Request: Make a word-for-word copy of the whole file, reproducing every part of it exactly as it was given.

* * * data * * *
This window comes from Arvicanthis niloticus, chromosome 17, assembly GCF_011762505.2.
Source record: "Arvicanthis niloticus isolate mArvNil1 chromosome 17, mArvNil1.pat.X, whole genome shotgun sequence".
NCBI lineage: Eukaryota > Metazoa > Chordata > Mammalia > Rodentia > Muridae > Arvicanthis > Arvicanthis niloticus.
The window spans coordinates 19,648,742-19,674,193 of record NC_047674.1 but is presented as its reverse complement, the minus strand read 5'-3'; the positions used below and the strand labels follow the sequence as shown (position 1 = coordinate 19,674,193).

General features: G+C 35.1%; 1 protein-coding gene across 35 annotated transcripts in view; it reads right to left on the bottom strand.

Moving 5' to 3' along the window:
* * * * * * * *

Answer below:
This window comes from Arvicanthis niloticus, chromosome 17, assembly GCF_011762505.2.
Source record: "Arvicanthis niloticus isolate mArvNil1 chromosome 17, mArvNil1.pat.X, whole genome shotgun sequence".
NCBI lineage: Eukaryota > Metazoa > Chordata > Mammalia > Rodentia > Muridae > Arvicanthis > Arvicanthis niloticus.
The window spans coordinates 19,648,742-19,674,193 of record NC_047674.1 but is presented as its reverse complement, the minus strand read 5'-3'; the positions used below and the strand labels follow the sequence as shown (position 1 = coordinate 19,674,193).

General features: G+C 35.1%; 1 protein-coding gene across 35 annotated transcripts in view; it reads right to left on the bottom strand.

Moving 5' to 3' along the window: